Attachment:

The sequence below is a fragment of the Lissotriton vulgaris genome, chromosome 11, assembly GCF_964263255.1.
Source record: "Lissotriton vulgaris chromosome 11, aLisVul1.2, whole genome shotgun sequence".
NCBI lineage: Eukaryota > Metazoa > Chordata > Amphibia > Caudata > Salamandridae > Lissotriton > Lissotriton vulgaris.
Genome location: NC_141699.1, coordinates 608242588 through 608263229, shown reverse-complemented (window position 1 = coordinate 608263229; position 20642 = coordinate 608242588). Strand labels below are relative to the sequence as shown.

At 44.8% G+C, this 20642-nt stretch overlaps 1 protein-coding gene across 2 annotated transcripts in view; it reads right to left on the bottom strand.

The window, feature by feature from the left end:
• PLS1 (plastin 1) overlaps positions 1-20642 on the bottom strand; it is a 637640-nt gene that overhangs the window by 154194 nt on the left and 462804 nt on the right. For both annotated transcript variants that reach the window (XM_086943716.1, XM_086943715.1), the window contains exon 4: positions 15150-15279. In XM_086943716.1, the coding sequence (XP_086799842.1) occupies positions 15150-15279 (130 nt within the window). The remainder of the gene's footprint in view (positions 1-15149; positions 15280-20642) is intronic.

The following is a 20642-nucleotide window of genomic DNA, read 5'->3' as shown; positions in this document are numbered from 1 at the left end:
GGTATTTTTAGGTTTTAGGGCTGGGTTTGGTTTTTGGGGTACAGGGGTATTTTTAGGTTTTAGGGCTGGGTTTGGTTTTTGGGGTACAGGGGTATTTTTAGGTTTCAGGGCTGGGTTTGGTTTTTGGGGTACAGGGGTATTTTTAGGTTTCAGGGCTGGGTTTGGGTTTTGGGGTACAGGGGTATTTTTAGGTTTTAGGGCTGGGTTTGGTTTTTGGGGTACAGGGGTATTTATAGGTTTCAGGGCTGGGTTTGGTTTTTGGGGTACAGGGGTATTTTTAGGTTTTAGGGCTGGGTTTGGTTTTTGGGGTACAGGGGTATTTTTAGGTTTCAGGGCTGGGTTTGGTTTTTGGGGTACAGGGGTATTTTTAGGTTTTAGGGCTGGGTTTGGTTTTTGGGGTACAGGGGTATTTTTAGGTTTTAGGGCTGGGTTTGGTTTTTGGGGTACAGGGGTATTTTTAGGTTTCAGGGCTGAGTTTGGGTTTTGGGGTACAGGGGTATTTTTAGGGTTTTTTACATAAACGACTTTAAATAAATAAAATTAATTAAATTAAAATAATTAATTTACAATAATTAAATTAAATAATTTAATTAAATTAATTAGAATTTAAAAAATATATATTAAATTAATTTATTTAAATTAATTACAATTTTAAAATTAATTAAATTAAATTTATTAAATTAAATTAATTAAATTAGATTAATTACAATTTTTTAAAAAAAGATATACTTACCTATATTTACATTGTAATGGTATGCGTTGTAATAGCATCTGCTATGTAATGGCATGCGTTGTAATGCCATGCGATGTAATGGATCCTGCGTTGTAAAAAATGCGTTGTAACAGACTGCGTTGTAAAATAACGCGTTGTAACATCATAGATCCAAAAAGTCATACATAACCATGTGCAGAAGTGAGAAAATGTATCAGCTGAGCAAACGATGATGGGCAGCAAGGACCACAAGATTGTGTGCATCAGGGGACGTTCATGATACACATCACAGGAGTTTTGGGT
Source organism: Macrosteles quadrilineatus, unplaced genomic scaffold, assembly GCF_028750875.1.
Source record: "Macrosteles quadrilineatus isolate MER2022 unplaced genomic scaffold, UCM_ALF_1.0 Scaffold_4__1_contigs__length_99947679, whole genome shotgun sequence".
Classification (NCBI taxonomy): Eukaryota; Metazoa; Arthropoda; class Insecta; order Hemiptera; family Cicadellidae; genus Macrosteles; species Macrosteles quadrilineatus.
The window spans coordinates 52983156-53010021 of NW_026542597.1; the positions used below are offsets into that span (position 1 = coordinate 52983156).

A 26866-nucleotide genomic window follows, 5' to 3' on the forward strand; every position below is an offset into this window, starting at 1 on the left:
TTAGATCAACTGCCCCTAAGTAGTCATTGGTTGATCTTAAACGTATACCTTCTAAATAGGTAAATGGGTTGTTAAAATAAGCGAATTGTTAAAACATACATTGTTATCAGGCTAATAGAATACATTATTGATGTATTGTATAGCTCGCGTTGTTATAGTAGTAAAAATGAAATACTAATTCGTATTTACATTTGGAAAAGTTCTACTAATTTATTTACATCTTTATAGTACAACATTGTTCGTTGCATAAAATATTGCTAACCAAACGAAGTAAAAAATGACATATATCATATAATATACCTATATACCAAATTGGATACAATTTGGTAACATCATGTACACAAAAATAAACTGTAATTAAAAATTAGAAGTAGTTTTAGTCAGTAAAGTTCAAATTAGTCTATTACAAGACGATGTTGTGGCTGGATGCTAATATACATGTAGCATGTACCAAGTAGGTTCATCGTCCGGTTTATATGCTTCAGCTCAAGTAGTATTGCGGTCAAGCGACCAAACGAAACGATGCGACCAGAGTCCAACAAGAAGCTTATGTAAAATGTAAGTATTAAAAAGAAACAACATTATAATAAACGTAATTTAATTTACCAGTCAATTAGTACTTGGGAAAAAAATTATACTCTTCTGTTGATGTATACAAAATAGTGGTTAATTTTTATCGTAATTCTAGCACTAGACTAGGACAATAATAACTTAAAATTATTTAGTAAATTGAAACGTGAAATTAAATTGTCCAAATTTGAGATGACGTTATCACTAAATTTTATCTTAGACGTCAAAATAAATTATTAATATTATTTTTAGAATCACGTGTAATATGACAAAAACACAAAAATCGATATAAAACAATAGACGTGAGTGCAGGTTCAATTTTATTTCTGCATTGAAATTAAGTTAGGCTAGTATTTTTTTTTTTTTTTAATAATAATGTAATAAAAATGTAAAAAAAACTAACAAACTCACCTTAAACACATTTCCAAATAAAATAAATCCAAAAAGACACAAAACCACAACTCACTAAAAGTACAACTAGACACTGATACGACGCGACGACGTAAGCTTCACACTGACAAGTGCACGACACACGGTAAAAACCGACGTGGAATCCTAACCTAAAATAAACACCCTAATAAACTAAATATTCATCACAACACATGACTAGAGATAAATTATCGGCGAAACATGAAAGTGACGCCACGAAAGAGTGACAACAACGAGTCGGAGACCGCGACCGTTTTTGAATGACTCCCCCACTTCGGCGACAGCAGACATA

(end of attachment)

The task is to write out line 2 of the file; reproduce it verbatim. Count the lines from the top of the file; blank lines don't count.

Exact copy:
Source record: "Lissotriton vulgaris chromosome 11, aLisVul1.2, whole genome shotgun sequence".